We have seen a change in opiate prescribing over the past few decades. In the US, many patients with acute pain and pain during terminal illness who would have been denied opiate treatment a few decades ago are now likely to receive appropriate treatment. Others, though, still fall victim to prejudices against opiates. An emerging problem, however, is that the success of pain advocacy in restoring opiate treatment of acute and end of life pain has been used to advocate extension of opiate treatment to patients with chronic and non-terminal causes of pain. Here the benefits for patients are less clear.

Although opiates have reduced pain and improved quality of life for some patients with chronic non-terminal pain,6 the long term use of these drugs has many problems. For example, a recently published epidemiological study from Denmark, where opiates have been liberally prescribed for chronic pain, found that pain, quality of life, and function were worse in patients with chronic pain who were treated with opiates than in a matched group not receiving opiates.7 8 Treatment goals were not met—at least not in this population. Such large scale epidemiological studies are not feasible in the US, but trends here that affect the decisions of regulators include the documented increases in misuse of prescription drugs9; high profile stories about the misuse of prescription drugs, such as the proliferation on the streets of OxyContin (“hillbilly heroin”)10; and the addiction to pain medication of celebrities such as the radio commentator Rush Limbaugh.11 At the same time, many US doctors remain fearful of prescribing when they learn of colleagues imprisoned for prescribing apparently in good faith. In fact, the authorities tend to target only those doctors who flagrantly flout the law, but the fear persists none the less.12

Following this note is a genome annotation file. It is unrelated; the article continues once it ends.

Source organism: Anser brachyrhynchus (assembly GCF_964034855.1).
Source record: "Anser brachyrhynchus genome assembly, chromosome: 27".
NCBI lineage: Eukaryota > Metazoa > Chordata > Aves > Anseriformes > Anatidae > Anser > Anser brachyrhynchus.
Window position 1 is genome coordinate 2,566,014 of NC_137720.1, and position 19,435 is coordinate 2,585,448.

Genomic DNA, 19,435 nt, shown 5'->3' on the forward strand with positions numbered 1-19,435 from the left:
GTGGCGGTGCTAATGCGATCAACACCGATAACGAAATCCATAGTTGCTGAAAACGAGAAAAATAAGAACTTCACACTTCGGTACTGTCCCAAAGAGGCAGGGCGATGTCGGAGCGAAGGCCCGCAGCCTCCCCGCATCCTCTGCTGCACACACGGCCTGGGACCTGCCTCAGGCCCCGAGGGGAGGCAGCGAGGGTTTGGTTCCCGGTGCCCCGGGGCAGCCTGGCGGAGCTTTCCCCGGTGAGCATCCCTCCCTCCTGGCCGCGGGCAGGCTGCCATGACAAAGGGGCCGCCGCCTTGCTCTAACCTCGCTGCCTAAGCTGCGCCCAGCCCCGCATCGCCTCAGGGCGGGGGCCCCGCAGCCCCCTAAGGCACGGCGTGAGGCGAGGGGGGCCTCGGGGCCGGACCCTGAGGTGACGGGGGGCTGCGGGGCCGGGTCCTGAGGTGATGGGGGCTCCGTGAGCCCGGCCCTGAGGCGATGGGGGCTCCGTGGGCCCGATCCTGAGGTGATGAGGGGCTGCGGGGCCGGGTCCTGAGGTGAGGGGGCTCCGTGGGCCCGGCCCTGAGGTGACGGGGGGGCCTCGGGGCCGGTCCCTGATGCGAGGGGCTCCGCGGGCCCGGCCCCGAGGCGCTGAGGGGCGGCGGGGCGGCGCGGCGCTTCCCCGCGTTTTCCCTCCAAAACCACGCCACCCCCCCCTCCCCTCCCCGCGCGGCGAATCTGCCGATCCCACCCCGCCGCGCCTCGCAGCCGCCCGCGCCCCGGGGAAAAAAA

Friction between regulators and medical providers is perhaps inevitable, as they both have noble yet conflicting goals—the one to control diversion, the other to preserve treatment for pain. As drug misuse becomes a greater problem, legislators react by tightening regulations.1 4 9 The American experience teaches that over aggressive regulations that ignore legitimate needs for opiates compromise doctors' ability to treat pain. As the pendulum has swung here between medical underuse and overuse, patients have been harmed. Now that it is becoming clear that the outcome of chronic opioid treatment is often poor, studies are urgently needed to investigate who benefits and under what conditions. The bigger question may be whether regulations have succeeded at all in controlling drug misuse, but the more immediate question for doctors in the US and elsewhere is how they should control their own prescribing so that interference by regulators does not discourage appropriate medical use of opiates.


Competing interests: None declared.

Provenance and peer review: Commissioned; not externally peer reviewed.